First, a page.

Theatre / “St Nicholas” by Conor McPherson, directed by Shelly Higgs, performed by Craig Alexander, music created and performed by Den Hanrahan. Online at thestreet.org.au, until June 7. Reviewed by JOE WOODWARD.
A THEATRE critic sucking the lifeblood from artists who put their lives on the line through their own performance!
A vampire with needs justified through a total lack of personal introspection; feeding off the efforts of others who work in that strange privileged edifice of the theatre! Such is the thematic grounding of “St Nicholas.”
The Street Theatre has created a hybrid performance between stage and screen that holds and compels attention. This is new territory for theatre and “St Nicholas” proved to be a great vehicle for such exploration. Use of music and cameras with live editing provided a journey through the distorted setting of a mindset in a liminal space between ego and dream.
Craig Alexander mostly sustained this distorted reality in a most admirable performance sustaining tension and a sense of menace. He never allowed us to fully grasp the total meaning of his utterances and always kept us waiting and hanging on for what might be up next. This could only be achieved by a consummate actor. His hold on McPherson’s rambling script meant he was painting pictures with his voice and face for the duration of the performance.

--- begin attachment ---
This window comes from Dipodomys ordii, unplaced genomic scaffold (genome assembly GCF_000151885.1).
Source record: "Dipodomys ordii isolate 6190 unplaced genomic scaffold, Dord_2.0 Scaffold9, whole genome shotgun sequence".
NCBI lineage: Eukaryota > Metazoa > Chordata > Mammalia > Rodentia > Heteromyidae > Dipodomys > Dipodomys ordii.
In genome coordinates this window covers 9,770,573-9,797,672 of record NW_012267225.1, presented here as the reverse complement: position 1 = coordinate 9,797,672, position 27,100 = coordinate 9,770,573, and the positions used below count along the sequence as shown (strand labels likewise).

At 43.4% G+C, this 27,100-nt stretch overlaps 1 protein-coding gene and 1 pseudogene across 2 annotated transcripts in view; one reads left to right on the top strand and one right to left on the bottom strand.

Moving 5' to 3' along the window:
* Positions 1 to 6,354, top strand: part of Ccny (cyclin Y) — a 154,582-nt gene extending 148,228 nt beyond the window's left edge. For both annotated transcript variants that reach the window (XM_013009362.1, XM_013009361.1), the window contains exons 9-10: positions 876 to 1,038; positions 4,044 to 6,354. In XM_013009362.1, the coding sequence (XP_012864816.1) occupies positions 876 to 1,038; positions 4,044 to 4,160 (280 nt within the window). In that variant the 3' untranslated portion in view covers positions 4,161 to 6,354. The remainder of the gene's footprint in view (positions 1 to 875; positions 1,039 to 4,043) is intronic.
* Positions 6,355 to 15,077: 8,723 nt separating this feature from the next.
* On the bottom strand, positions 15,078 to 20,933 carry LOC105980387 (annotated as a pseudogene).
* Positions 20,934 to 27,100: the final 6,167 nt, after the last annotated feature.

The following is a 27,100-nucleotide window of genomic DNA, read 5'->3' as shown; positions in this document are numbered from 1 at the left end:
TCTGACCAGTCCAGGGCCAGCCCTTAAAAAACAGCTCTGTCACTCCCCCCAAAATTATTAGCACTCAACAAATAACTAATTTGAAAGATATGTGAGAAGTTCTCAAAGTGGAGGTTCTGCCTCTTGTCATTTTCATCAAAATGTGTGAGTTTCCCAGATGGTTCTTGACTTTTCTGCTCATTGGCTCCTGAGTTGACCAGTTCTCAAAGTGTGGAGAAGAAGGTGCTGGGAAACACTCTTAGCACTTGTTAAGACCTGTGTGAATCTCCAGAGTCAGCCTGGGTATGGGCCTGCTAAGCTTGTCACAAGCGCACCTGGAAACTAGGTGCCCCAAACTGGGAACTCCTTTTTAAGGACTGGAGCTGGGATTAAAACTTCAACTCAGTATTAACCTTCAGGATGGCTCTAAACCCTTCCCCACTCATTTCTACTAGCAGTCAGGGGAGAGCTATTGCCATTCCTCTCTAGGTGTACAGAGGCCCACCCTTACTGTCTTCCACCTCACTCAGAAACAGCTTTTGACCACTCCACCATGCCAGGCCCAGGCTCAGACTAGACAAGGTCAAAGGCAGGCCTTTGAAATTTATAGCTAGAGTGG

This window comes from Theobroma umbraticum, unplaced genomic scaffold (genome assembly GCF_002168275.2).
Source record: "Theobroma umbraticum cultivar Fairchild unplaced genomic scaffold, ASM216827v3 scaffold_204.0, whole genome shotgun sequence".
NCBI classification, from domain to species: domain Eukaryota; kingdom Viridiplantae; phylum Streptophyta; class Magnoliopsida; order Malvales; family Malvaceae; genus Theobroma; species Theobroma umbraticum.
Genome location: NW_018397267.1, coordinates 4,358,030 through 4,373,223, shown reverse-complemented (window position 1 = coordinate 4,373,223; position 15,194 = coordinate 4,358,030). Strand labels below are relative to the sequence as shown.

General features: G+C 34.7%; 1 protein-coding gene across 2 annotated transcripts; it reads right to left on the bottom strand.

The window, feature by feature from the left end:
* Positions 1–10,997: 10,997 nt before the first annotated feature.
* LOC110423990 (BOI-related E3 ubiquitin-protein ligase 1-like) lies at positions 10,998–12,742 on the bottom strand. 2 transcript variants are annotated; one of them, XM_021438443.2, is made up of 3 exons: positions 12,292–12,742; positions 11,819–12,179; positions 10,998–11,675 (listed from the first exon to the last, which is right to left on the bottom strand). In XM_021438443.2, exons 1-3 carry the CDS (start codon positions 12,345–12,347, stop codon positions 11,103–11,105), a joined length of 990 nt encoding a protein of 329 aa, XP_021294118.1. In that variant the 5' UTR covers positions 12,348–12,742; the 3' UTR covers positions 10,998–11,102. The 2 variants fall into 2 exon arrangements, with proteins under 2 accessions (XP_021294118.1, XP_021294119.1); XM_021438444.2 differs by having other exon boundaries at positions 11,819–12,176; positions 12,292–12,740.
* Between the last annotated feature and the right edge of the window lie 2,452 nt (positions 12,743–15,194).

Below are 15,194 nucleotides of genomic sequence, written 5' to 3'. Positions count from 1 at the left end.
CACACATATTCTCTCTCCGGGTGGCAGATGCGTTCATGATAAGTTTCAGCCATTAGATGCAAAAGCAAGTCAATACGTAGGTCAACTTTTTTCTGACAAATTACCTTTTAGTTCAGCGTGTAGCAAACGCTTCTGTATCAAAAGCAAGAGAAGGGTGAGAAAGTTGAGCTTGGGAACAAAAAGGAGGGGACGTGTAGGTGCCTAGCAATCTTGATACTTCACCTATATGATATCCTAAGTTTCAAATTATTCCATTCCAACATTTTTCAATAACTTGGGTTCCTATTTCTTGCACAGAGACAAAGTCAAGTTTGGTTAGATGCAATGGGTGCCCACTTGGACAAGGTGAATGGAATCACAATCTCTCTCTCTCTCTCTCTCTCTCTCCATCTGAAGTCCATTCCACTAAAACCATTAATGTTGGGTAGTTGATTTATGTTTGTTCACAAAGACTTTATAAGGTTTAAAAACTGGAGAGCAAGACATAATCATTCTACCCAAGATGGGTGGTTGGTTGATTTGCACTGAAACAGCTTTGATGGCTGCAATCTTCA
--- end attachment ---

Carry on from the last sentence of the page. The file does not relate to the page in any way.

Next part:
As an example of contemporary surrealist theatre, “St Nicholas” is a decent starting point. The language goes straight to emotional reactions rather than logical sequences.
The Critic expresses his own self-loathing while experiencing the highs of lust and venturing into his decadent fantasies. In an age of internet porn and social media where small minds can anonymously shout out obscenities from the darkness, the Critic can enjoy the personal interaction with real artists and people who try to create and be alive while secretly savouring the urge to destroy.
All because that is what he IS! The justification for this duality of personality is that he feels he is part of a preordained purpose; just like the vampire.
“St Nicholas” is a play that opens up dreams to personal nightmares. It leaves the viewer in an awkward place of bewilderment. The distortions of real motivations and inner desires with the physical imagery of vampirism stamp the work with popular myths. It might have been better if it hadn’t tried to explain itself towards the end of the text. The playwright’s youth at the time of writing might have contributed to this. However there is enough detail in the storytelling and emotional rollercoaster to fully engage and challenge the smug social constructions that mask our everyday reality.